Meet Sandhya Puchalapalli, the founder of Aarti Home, a network of individuals committed to responsible citizenship and upliftment of the girl child. Canta Dadlaney travels back in time with Sandhya to discover how she single-handedly took up the cause of the girl child and educated the town of Kadapa which experienced massive abortions and domestic abuse.
Kadapa District – No place for the fairer sex:
Circa 1977 – Sandhya Puchalapalli arrives in Kadapa with her husband and two young daughters, one a 4-year-old and the other just 7 months.
In Kadapa, as in India, the child sex ratio has always been abysmal. 1 in 10 girls are not allowed to live beyond the age of 5. This is visible through the countless crimes inflicted on them, be it child marriages, domestic abuse or overnight disappearances.
The acute poverty of Kadapa and the domestic abuse of women were glaringly conspicuous. A teacher by profession, Sandhya hardly saw any girls in the school she taught. Abortions were a vicious second nature in families where the girl child was ‘unwanted’. They were forced into domestic labour or were left to the mercy of the night. Shaken by misery, Sandhya started looking for ways to alleviate the plight of the girl child in Kadapa. Many years later today, the district wears a drastically different look, thanks mostly to Sandhya’s work and her organisation.
Excerpts from a chat:
What prompted your decision to do something about the dire situation in Kadapa?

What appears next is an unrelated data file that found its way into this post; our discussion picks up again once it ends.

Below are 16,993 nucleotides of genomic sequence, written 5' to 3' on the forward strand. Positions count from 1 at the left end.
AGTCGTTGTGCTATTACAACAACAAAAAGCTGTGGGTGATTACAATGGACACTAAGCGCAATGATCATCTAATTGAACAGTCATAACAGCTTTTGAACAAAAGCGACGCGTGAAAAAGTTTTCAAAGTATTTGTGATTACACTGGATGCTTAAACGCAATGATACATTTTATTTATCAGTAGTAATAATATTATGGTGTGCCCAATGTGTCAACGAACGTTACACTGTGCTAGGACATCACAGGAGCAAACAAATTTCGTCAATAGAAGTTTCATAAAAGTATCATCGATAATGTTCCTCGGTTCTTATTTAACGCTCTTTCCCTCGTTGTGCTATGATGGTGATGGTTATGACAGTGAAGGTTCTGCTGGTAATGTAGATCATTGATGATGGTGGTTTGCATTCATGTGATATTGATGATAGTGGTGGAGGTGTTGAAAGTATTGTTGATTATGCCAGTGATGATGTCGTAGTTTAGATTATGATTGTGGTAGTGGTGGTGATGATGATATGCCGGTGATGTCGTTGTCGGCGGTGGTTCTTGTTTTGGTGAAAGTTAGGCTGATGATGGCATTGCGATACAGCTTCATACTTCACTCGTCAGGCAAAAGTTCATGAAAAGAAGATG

My father was an irrigation engineer and we were transferred to different cities. I had witnessed similar issues though less severe, even during our travels but the brutality in Kadapa was unbelievably inhuman. It was heart-wrenching to see how men beat their wives and girls were deprived of education. The violence and abuse did not deter me from speaking to people. At the onset, I voiced my concern with a few people and was relieved that they were ready to extend support. I was a young mother with two kids and it takes people to welcome someone who wants to bring about a change especially if it’s a small town like Kadapa.
How did the organisation take root?
I became very active in 1991 when our washerman shared details about a girl abandoned on the roadside. I rushed there to get her home. I later learnt from the washerman, that the girl’s Dad had pushed his wife into a well to die and left his daughter to fate. A similar incident took place in 1992. It was a very hot summer day and I was informed about a little girl, Radhika who had
been left on the streets. I took Radhika home, discussed with my family and everyone amicably agreed that we would henceforth rescue such kids and bring them up as our own. Today, Radhika is a radiology technician in the National Thermal Corporation. In our own limited way, we set goals to reach out to families to help women and rescue girls. My teenage nieces who were in the US visited us and shared ideas about raising funds. At that point of time, unfortunately, I lost my niece, Aarti and I decided to name the home we built after her.
You were married, with two little ones of your own. What sort of resistance did you face?